3. Your realtor "BOUGHT" your listing. This means that some realtors are desperate to get a listing that they will convince the seller / owner that they can sell your home for a higher price when in reality,
Flag Tue Aug 1, 2017
Christopher…, Agent, Tarrytown, NY
Sun Jun 15, 2014
Always get promises in writing. As for the contract, you will have to read the language in the contract to know what right you have. You can also call her principal broker if need be.

0 votes
claudiarudin, Home Buyer, Hopkinton, MA
Sat Jun 14, 2014
how do you get out of a contract with a buyer. I have already signe the contract
0 votes
Robert Moore, Home Seller, Lake Charles, LA
Sat Apr 20, 2013
My parents have place their home on the market with a local realtor and wish to get out of the contract, the reason is that right now, if the were to sell, pay off what the owe on the home they will not have the money to buy or even rent another place. They are paying less than $400.00 per month right now, and they are both older and on a fixed income and have a hard time like it is. They could never find a place as nice as what they have now to buy or even rent for $400.00 a month. Can the got out of the contract before it is too late?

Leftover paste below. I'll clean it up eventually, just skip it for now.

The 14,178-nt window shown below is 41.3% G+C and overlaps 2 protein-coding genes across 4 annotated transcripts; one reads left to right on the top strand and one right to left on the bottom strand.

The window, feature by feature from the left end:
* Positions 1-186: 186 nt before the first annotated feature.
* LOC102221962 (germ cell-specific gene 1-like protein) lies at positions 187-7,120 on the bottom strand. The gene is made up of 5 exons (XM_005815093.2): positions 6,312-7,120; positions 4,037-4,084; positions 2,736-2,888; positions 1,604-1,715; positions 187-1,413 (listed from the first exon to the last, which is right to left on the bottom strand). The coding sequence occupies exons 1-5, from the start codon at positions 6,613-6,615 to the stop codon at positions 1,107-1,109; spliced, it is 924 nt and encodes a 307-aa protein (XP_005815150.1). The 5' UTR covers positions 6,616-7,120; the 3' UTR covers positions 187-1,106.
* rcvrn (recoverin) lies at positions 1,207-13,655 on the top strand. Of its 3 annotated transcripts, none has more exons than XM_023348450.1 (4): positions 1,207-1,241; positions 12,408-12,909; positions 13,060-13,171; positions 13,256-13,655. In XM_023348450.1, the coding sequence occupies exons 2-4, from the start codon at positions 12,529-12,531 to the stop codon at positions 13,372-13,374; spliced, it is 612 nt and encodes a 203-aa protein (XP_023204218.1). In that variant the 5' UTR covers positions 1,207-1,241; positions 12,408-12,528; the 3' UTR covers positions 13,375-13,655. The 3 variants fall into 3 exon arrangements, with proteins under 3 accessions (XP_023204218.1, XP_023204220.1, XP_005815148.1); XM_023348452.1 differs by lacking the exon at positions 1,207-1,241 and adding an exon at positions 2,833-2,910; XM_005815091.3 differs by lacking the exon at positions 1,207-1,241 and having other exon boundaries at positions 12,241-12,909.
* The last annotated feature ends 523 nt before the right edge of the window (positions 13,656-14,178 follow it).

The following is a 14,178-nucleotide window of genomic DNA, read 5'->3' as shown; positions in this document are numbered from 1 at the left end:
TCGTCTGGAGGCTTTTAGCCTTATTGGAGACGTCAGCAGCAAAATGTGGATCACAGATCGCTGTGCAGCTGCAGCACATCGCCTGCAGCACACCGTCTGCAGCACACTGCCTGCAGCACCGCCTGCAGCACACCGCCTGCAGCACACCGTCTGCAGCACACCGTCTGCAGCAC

0 votes
Tom and Joan…, Agent, Boston, MA
Mon Mar 22, 2010
Yes. You should contact your agents owner broker and have a discussion with them. I would allow the broker the opportunity to make things right, but if they can not then ask them to cancel the contract and release you. Best
0 votes
Richard Alan…, , Riverside County, CA
Sat Mar 6, 2010
Yes…if your grievance is a righteous one, then the golden rule is applied i.e.” treat others as you would be treated”. Agents live by the moral and ethical codes and not by litigation and contracts unless they have their place. Our purpose is to serve our clients needs and our client is the best judge of that. If there is no resolution, then all must go their way. However, be mindful that time, effort, and money was spent on your behalf regardless of what you experienced. Think eating out and when the time comes, how much tip will you leave. Leaving no tip is not proper. The tip should send a message and so it is with your cancelling of this agreement. If there is anytime type of compensation due, address it. Your agent, who will be reluctant to move on, will move on and that may be in the interests of all concerned. Reason it out, work it out, and/or you can both move on.
0 votes
Bill Gassett, Agent, Hopkinton, MA
Tue Dec 8, 2009
It absolutely amazes me that Realtors from other states that have no idea about Massachusetts contract law stick their head out and try to answer a question like this. The only one that answered this question properly is Mark. A contract is a legally and binding agreement otherwise there would be no point in having one. In regards to Lori's question the only way she can get out of the contract is if there is something in the document that specifies why she would be able to break it.
0 votes
Christopher…, Agent, Woburn, MA
Tue Jan 27, 2009
Do you have an offer on the home? Have you had activity or open houses?
0 votes
Gary De Pury, , Pasco County, FL
Fri Feb 15, 2008